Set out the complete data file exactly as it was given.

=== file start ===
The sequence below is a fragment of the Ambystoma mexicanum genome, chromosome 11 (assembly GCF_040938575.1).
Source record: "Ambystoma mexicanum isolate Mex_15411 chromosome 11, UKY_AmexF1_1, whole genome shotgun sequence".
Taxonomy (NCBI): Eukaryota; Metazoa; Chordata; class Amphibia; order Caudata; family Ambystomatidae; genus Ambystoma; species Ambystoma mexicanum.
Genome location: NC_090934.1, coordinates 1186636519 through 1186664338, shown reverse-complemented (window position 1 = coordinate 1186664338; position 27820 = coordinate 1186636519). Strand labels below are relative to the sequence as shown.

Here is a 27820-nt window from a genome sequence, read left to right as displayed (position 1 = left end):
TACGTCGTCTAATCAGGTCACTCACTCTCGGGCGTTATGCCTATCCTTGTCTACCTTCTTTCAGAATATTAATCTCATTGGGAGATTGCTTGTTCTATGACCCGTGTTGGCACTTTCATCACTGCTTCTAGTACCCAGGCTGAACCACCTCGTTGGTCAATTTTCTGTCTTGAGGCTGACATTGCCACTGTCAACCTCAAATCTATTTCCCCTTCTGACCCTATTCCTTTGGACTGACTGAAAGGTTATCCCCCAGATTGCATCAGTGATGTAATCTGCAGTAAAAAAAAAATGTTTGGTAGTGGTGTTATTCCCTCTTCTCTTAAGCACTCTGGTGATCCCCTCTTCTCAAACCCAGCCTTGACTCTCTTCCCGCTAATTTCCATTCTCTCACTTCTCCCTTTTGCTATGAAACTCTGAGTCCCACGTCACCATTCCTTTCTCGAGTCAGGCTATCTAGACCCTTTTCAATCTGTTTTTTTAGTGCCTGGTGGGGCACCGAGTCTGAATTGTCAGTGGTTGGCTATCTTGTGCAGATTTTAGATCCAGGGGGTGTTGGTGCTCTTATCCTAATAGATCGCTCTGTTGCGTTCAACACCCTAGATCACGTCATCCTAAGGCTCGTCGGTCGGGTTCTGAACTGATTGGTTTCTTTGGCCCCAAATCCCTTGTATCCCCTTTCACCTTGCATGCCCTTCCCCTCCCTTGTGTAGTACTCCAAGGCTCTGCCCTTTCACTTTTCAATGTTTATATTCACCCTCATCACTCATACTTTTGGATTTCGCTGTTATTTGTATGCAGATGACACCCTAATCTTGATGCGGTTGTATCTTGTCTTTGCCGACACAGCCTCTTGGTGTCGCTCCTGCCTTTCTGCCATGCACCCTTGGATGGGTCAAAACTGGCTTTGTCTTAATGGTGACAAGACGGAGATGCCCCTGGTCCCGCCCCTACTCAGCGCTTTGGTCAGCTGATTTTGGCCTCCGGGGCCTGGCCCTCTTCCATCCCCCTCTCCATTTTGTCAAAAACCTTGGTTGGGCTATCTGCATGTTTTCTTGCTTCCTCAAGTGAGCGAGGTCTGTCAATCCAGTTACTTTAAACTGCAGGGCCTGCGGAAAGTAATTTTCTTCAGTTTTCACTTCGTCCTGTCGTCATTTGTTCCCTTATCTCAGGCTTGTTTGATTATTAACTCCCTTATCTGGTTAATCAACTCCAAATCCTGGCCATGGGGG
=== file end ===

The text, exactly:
The sequence below is a fragment of the Ambystoma mexicanum genome, chromosome 11 (assembly GCF_040938575.1).
Source record: "Ambystoma mexicanum isolate Mex_15411 chromosome 11, UKY_AmexF1_1, whole genome shotgun sequence".
Taxonomy (NCBI): Eukaryota; Metazoa; Chordata; class Amphibia; order Caudata; family Ambystomatidae; genus Ambystoma; species Ambystoma mexicanum.
Genome location: NC_090934.1, coordinates 1186636519 through 1186664338, shown reverse-complemented (window position 1 = coordinate 1186664338; position 27820 = coordinate 1186636519). Strand labels below are relative to the sequence as shown.

Here is a 27820-nt window from a genome sequence, read left to right as displayed (position 1 = left end):
TACGTCGTCTAATCAGGTCACTCACTCTCGGGCGTTATGCCTATCCTTGTCTACCTTCTTTCAGAATATTAATCTCATTGGGAGATTGCTTGTTCTATGACCCGTGTTGGCACTTTCATCACTGCTTCTAGTACCCAGGCTGAACCACCTCGTTGGTCAATTTTCTGTCTTGAGGCTGACATTGCCACTGTCAACCTCAAATCTATTTCCCCTTCTGACCCTATTCCTTTGGACTGACTGAAAGGTTATCCCCCAGATTGCATCAGTGATGTAATCTGCAGTAAAAAAAAAATGTTTGGTAGTGGTGTTATTCCCTCTTCTCTTAAGCACTCTGGTGATCCCCTCTTCTCAAACCCAGCCTTGACTCTCTTCCCGCTAATTTCCATTCTCTCACTTCTCCCTTTTGCTATGAAACTCTGAGTCCCACGTCACCATTCCTTTCTCGAGTCAGGCTATCTAGACCCTTTTCAATCTGTTTTTTTAGTGCCTGGTGGGGCACCGAGTCTGAATTGTCAGTGGTTGGCTATCTTGTGCAGATTTTAGATCCAGGGGGTGTTGGTGCTCTTATCCTAATAGATCGCTCTGTTGCGTTCAACACCCTAGATCACGTCATCCTAAGGCTCGTCGGTCGGGTTCTGAACTGATTGGTTTCTTTGGCCCCAAATCCCTTGTATCCCCTTTCACCTTGCATGCCCTTCCCCTCCCTTGTGTAGTACTCCAAGGCTCTGCCCTTTCACTTTTCAATGTTTATATTCACCCTCATCACTCATACTTTTGGATTTCGCTGTTATTTGTATGCAGATGACACCCTAATCTTGATGCGGTTGTATCTTGTCTTTGCCGACACAGCCTCTTGGTGTCGCTCCTGCCTTTCTGCCATGCACCCTTGGATGGGTCAAAACTGGCTTTGTCTTAATGGTGACAAGACGGAGATGCCCCTGGTCCCGCCCCTACTCAGCGCTTTGGTCAGCTGATTTTGGCCTCCGGGGCCTGGCCCTCTTCCATCCCCCTCTCCATTTTGTCAAAAACCTTGGTTGGGCTATCTGCATGTTTTCTTGCTTCCTCAAGTGAGCGAGGTCTGTCAATCCAGTTACTTTAAACTGCAGGGCCTGCGGAAAGTAATTTTCTTCAGTTTTCACTTCGTCCTGTCGTCATTTGTTCCCTTATCTCAGGCTTGTTTGATTATTAACTCCCTTATCTGGTTAATCAACTCCAAATCCTGGCCATGGGGG